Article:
Charlier had in effect already written several Westerns, both comics and illustrated short prose stories, in the period for various previous magazines. One such short entailed the text comic " Cochise " in Jeannot magazine, July , dealing with the historical " Bascom Affair ", which six years later would become the apotheosis of the first Blueberry story, "Fort Navajo". Furthermore, Charlier had already visited the South-West of the United States in , resulting in several Native-American themed educational Pilote editorials. He took the opportunity to re- discover the American West, returning to France with a strong urge to write a western. He already had outlines in mind, but asked me to come up with a name. He suggested a couple of names, which sounded not bad, but I wanted something softer for this rough and basic character.

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Charlier had in effect already written several Westerns, both comics and illustrated short prose stories, in the period for various previous magazines. One such short entailed the text comic " Cochise " in Jeannot magazine, July , dealing with the historical " Bascom Affair ", which six years later would become the apotheosis of the first Blueberry story, "Fort Navajo".

Furthermore, Charlier had already visited the South-West of the United States in , resulting in several Native-American themed educational Pilote editorials. He took the opportunity to re- discover the American West, returning to France with a strong urge to write a western.

He already had outlines in mind, but asked me to come up with a name. He suggested a couple of names, which sounded not bad, but I wanted something softer for this rough and basic character. It was then that I saw that somebody had signed with the name "Blueberry" in Geographic Magazine , which was lying opened in front of me, purely by coincident. That was the right choice, and Charlier liked the name as well.

That came about this way: To have Blueberry come across as a non-conformist, I described him right from the start as uncombed, disheveled, unshaven, broken nosed, etc. Initially titled "Fort Navajo", the story grew into 46 pages over the following issues.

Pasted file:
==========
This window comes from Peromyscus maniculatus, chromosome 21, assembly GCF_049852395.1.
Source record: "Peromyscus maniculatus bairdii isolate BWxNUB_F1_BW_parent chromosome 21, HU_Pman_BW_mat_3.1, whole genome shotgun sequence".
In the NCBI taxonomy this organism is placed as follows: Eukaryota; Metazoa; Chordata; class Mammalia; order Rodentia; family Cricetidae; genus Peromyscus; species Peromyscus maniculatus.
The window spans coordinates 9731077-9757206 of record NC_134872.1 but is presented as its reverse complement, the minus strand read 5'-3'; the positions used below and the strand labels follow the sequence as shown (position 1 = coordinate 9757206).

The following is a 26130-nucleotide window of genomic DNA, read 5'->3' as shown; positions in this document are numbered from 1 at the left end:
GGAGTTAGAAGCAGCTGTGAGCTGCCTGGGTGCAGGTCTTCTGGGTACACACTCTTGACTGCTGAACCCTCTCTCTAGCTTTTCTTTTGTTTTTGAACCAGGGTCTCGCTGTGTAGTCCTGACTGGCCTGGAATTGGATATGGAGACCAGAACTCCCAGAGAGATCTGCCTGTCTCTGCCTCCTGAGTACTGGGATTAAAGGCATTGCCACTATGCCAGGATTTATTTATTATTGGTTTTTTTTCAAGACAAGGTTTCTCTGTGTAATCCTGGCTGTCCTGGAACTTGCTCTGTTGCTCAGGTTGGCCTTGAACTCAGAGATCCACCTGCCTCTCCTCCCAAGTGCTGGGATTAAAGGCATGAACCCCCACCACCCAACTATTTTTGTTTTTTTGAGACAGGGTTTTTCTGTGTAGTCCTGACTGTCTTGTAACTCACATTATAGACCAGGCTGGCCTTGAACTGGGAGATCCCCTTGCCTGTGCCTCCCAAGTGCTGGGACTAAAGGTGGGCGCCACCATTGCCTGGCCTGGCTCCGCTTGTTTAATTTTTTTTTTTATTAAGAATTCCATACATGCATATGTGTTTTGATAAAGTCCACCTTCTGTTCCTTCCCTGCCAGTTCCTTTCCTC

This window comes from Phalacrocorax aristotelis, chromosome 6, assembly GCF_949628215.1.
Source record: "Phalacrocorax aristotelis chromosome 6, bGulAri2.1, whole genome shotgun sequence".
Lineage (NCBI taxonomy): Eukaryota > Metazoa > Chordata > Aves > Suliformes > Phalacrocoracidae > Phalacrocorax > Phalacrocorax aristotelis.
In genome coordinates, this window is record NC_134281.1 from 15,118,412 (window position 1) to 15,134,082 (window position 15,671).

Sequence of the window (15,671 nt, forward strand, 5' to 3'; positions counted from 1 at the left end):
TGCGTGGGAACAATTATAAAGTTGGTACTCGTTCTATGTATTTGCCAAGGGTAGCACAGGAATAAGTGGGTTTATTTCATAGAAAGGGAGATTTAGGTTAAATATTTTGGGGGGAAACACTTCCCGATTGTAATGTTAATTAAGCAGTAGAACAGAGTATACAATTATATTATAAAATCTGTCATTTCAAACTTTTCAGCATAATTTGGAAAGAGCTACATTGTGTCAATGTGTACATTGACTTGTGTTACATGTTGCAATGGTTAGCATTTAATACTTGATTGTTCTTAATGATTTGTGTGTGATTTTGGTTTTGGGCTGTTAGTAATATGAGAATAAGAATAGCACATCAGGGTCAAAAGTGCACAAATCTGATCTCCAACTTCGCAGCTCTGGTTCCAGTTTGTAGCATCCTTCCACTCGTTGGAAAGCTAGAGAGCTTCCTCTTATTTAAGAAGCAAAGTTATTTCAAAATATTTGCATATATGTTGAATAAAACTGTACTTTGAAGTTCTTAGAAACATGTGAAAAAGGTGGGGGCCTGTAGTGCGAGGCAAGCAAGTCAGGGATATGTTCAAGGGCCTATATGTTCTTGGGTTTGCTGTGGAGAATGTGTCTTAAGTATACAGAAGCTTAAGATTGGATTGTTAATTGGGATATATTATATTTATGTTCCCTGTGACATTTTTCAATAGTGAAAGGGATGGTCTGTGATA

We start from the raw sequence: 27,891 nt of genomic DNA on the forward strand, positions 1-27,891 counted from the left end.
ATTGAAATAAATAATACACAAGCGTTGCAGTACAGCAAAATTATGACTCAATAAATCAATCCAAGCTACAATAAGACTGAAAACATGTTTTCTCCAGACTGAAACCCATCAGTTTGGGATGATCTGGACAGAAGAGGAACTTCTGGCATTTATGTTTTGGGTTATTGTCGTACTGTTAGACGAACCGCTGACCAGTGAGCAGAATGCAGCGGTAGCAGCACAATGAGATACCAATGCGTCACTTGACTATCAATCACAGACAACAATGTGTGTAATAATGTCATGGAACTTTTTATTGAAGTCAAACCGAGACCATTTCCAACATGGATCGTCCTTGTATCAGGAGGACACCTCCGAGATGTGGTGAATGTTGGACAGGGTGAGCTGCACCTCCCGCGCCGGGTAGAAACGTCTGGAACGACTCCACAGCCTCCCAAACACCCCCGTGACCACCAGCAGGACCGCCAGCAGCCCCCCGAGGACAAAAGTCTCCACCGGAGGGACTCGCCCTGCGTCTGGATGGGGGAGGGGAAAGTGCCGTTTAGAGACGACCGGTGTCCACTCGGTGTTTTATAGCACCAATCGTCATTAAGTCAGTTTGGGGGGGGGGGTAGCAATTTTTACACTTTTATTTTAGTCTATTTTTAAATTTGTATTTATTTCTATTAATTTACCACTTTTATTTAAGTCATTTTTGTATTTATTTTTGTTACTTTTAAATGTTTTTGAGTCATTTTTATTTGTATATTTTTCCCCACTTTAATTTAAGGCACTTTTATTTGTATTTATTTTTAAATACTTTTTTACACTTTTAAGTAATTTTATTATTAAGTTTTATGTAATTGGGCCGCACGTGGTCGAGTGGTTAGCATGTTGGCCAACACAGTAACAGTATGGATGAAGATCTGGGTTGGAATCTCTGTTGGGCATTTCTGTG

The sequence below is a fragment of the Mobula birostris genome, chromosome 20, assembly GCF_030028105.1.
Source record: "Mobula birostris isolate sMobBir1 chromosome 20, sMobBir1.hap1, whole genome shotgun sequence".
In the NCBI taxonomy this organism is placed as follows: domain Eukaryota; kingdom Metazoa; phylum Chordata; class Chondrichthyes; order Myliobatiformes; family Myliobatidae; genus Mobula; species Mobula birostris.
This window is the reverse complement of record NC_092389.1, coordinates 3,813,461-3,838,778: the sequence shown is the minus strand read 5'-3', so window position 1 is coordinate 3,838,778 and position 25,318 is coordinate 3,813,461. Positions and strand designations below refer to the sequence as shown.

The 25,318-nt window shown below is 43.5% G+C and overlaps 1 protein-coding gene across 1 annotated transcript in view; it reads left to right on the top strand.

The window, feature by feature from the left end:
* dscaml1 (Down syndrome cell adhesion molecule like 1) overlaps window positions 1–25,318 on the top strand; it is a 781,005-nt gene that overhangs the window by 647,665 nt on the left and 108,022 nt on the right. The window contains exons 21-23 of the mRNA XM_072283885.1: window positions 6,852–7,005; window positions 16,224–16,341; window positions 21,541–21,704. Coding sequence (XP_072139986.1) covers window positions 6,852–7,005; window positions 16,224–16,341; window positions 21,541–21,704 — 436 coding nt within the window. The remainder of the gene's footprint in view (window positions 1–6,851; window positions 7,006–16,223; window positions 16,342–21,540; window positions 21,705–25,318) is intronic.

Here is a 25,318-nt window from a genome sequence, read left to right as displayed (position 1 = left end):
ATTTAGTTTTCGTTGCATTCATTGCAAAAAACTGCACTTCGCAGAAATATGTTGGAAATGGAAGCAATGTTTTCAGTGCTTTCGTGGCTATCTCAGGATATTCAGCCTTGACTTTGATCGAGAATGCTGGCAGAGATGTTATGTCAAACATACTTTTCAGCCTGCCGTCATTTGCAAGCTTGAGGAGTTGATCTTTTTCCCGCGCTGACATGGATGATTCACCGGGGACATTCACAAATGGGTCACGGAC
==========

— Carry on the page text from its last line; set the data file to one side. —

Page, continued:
In the first album, Blueberry was called Steve. I forgot that first name and then I named him Mike. So, in order to get things straight, I coined him Mike Steve Blueberry eventually; This kind of forgetfulness happens to me often.

However, in one instance that had an unexpected side effect; when Charlier killed off the Native-American lieutenant Crowe in the fifth and last installment of the story-arc, "La piste des Navajos" "Trail of the Navajo" , the editorial offices of Pilote received many angry letters from readers accusing Charlier of murdering a sympathetic protagonist.

Taken aback, Charlier later stated, "It was too late to do anything about it, it was done. A strange experience, Giraud in particular took it very hard. Actually, and by his own admission, Charlier had originally written McClure as a temporary, minor background character, but Giraud was so taken with the character that he asked Charlier to expand his role in the series, and which stands out as the earliest known instance of Giraud exercising influence on the scripts of his senior colleague.

In French, Blueberry has firstly seen pre-publication in Pilote issue , 31 October — issue , 23 August and fr:Super Pocket Pilote issue 1, 1 July — issue 9, 19 October [15] from publisher Dargaud, the parent and main publisher of Blueberry, with Giraud frequently creating original Blueberry art for the magazine covers and illustrations for editorials, aside from creating on occasion summarizing, introduction plates, none of which reprinted in the original book editions.

In order to give these releases a more "mature" image, the books were from the start executed as hard cover editions. Favorably received and though not being the first, the hard cover format became the norm in France definitively, where henceforth all comic albums were executed in the format — becoming indeed generally accepted as a mature part of French culture eventually [21] — , whereas the vast majority of the other European countries continued to employ the soft cover format for decades to come, somewhat reflecting the status comic books had in their societies at the time.

After "Fort Navajo", the collection was suspended and each comic hero hitherto featured therein, spun off in book series of their own, including Blueberry or rather Fort Navajo, une Aventure du Lieutenant Blueberry as it was then still coined.